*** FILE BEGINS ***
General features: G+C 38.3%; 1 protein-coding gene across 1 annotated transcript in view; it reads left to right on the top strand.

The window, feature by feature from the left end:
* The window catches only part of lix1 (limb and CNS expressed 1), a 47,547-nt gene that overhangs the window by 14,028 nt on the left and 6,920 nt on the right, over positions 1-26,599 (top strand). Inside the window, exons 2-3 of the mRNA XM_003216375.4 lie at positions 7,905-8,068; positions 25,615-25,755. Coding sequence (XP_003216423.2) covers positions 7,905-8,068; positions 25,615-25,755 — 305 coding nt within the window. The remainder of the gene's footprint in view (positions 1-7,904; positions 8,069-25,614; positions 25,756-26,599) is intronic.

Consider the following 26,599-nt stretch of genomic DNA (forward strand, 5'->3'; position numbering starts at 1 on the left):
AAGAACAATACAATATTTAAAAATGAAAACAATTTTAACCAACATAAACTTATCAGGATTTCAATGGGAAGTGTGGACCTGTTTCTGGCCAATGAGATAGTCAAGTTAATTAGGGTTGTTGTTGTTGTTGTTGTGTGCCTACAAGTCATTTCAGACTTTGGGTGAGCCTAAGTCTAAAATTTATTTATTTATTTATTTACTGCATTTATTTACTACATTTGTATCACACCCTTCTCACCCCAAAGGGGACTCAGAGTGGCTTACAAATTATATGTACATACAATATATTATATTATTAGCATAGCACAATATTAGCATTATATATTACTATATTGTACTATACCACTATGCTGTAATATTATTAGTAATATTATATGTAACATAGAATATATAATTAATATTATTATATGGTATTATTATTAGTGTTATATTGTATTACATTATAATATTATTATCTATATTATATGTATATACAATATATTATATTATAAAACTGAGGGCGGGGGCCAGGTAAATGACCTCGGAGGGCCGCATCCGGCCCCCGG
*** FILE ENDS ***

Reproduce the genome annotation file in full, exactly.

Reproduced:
General features: G+C 38.3%; 1 protein-coding gene across 1 annotated transcript in view; it reads left to right on the top strand.

The window, feature by feature from the left end:
* The window catches only part of lix1 (limb and CNS expressed 1), a 47,547-nt gene that overhangs the window by 14,028 nt on the left and 6,920 nt on the right, over positions 1-26,599 (top strand). Inside the window, exons 2-3 of the mRNA XM_003216375.4 lie at positions 7,905-8,068; positions 25,615-25,755. Coding sequence (XP_003216423.2) covers positions 7,905-8,068; positions 25,615-25,755 — 305 coding nt within the window. The remainder of the gene's footprint in view (positions 1-7,904; positions 8,069-25,614; positions 25,756-26,599) is intronic.

Consider the following 26,599-nt stretch of genomic DNA (forward strand, 5'->3'; position numbering starts at 1 on the left):
AAGAACAATACAATATTTAAAAATGAAAACAATTTTAACCAACATAAACTTATCAGGATTTCAATGGGAAGTGTGGACCTGTTTCTGGCCAATGAGATAGTCAAGTTAATTAGGGTTGTTGTTGTTGTTGTTGTGTGCCTACAAGTCATTTCAGACTTTGGGTGAGCCTAAGTCTAAAATTTATTTATTTATTTATTTACTGCATTTATTTACTACATTTGTATCACACCCTTCTCACCCCAAAGGGGACTCAGAGTGGCTTACAAATTATATGTACATACAATATATTATATTATTAGCATAGCACAATATTAGCATTATATATTACTATATTGTACTATACCACTATGCTGTAATATTATTAGTAATATTATATGTAACATAGAATATATAATTAATATTATTATATGGTATTATTATTAGTGTTATATTGTATTACATTATAATATTATTATCTATATTATATGTATATACAATATATTATATTATAAAACTGAGGGCGGGGGCCAGGTAAATGACCTCGGAGGGCCGCATCCGGCCCCCGG